In a recent email exchange with a friend, he was extolling the pathos of “actual ownership” of objects which we commune with. “We are only temporary caretakers of our collections through history. With contemporary Japanese ceramics we may be the first or early in the list of curators of the pieces we ‘own’, but eventually they pass along like blowing clouds. It is a bit sad is some regards, but on the other hand is a form of immortality in an offhand way if we prove to be good caretakers. I can't help to think of the long line of "owners" of the great Momoyama pots we are lucky enough to be able to view today because over so many years individuals held a piece of baked ceramic in high enough regard to protect it for prosperity. (HW)” Over the years I have thought about our conservatorship, curatorial duties and responsibilities we have for these objects. We are entrusted to care for and restore these pots (and other objects) and pass them on in the condition we found them or better off than they arrived.
A short thought, years ago I was exceptionally fortunate to handle a very famous Momoyama period Shino mizusashi at the CMA. As I felt through the walls and lip, I could feel where the potter had attached coils to coil and throw the piece. I can feel the rhythm of the clay in its walls and how he added more clay to make the galley for the lid. Through my senses, it was like I was transported back to see the potter create the pot. As I continued to handle the pot, I thought of the history that swirled around it, the owners, users, tea ceremonies that it was part of with famous and possibly infamous users. It is the proverbial, if only it could talk, the tales it could tell.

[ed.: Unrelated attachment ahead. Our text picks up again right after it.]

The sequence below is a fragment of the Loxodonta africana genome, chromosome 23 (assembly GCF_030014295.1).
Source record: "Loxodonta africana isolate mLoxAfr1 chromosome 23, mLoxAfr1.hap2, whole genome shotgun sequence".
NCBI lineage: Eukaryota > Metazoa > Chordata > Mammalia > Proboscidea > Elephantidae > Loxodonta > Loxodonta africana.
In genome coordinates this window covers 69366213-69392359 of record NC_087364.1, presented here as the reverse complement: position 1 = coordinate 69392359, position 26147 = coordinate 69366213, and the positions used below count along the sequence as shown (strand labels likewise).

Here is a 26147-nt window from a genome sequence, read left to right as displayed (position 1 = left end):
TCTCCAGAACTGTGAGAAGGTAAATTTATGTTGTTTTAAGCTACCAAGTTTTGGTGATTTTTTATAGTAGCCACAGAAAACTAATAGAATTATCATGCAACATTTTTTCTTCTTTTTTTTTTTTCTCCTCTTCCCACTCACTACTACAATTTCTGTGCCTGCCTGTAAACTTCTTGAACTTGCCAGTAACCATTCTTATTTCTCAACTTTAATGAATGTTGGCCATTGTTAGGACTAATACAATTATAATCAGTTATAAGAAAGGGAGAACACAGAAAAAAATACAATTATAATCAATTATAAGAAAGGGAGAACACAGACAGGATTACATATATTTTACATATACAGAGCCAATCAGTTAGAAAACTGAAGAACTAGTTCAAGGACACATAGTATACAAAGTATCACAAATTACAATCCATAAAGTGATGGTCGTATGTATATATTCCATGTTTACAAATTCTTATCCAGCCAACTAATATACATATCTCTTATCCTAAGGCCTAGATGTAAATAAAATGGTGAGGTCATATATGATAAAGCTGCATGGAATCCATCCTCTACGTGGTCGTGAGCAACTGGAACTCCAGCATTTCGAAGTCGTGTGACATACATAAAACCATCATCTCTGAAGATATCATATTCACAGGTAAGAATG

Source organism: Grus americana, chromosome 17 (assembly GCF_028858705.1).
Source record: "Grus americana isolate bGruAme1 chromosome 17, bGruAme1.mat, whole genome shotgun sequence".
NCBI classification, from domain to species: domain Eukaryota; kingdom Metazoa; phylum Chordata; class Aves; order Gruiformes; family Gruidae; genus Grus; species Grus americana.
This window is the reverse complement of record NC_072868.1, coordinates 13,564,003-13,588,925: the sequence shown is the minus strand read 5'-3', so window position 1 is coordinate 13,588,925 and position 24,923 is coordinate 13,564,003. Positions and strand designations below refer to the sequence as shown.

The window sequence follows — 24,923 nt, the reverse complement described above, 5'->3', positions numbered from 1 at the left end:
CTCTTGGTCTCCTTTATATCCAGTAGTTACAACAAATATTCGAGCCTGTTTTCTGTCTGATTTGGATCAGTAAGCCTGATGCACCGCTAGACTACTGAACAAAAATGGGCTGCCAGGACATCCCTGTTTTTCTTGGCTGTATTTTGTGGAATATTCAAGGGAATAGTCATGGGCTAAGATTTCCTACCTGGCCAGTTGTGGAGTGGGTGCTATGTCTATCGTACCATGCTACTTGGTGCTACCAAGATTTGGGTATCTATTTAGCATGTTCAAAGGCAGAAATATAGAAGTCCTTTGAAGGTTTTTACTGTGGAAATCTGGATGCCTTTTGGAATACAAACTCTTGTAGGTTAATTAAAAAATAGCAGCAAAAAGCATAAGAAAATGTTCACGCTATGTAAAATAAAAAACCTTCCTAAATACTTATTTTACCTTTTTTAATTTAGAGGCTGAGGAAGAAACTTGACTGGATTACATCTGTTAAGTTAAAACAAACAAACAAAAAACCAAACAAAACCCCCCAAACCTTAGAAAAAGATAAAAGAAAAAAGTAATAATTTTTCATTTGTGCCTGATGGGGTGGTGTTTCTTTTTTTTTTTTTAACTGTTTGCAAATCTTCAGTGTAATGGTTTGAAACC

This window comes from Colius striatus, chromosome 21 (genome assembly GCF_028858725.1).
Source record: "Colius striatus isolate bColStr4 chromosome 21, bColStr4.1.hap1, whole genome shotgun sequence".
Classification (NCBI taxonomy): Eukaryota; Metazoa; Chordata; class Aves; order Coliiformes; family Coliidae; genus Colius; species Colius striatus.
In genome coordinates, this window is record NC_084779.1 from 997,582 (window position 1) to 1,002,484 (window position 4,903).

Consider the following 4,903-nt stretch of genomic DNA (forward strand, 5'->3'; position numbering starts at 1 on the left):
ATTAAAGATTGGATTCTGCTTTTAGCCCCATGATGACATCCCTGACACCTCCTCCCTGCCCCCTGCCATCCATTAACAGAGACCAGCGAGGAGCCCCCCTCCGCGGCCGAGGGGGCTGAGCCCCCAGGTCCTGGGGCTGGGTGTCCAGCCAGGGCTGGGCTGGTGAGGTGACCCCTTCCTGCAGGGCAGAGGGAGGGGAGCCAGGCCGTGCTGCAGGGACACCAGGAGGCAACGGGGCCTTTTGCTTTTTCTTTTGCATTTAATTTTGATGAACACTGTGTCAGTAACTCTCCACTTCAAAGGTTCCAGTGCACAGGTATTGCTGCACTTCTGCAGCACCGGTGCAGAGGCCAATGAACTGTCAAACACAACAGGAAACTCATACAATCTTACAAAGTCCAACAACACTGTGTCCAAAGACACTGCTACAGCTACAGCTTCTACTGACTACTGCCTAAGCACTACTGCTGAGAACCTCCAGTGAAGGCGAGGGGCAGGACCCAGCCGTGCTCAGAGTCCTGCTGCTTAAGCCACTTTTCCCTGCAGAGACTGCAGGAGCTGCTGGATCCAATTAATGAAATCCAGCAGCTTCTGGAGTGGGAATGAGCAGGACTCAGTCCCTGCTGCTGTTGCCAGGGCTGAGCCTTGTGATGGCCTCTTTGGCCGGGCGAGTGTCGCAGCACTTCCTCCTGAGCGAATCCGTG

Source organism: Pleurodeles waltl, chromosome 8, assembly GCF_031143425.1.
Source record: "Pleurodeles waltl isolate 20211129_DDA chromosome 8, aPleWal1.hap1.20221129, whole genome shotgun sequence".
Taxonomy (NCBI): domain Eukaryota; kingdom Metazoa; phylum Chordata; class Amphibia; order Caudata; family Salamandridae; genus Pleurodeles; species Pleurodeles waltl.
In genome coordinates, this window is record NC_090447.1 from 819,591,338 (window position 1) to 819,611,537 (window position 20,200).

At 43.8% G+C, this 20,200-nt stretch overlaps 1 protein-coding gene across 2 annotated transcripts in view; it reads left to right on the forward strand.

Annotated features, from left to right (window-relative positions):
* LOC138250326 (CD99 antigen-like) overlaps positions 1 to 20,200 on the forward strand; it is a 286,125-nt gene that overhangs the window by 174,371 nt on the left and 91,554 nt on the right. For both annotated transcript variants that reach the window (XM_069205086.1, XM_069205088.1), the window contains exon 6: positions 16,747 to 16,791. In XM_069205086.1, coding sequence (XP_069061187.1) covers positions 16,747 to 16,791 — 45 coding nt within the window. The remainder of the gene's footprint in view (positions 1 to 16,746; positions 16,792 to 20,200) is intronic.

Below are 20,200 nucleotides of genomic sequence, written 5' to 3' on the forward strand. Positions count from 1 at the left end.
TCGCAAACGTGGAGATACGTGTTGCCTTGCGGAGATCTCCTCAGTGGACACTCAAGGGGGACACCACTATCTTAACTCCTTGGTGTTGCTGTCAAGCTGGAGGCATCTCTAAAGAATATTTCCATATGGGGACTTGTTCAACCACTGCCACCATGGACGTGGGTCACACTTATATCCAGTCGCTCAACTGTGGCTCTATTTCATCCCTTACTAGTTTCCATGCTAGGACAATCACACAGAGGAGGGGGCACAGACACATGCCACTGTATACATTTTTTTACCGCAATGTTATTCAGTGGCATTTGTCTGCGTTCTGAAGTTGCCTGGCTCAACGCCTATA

This mizusashi has outlasted countless owners, curators. The care and responsibility for this pot, and countless other objects, rest in the hands of the owner of the now; tomorrow, it will be introduced to someone new and begin a whole new dialogue and visual narrative. How it is that countless generations have seen fit to preserve and safeguard this pot is a testament to its presence, bearing and honesty despite the ever present reality that no single individual can “own” anything. In time even the pharaoh’s have given up their great collections and no one can totally possess an object, we are all just curators.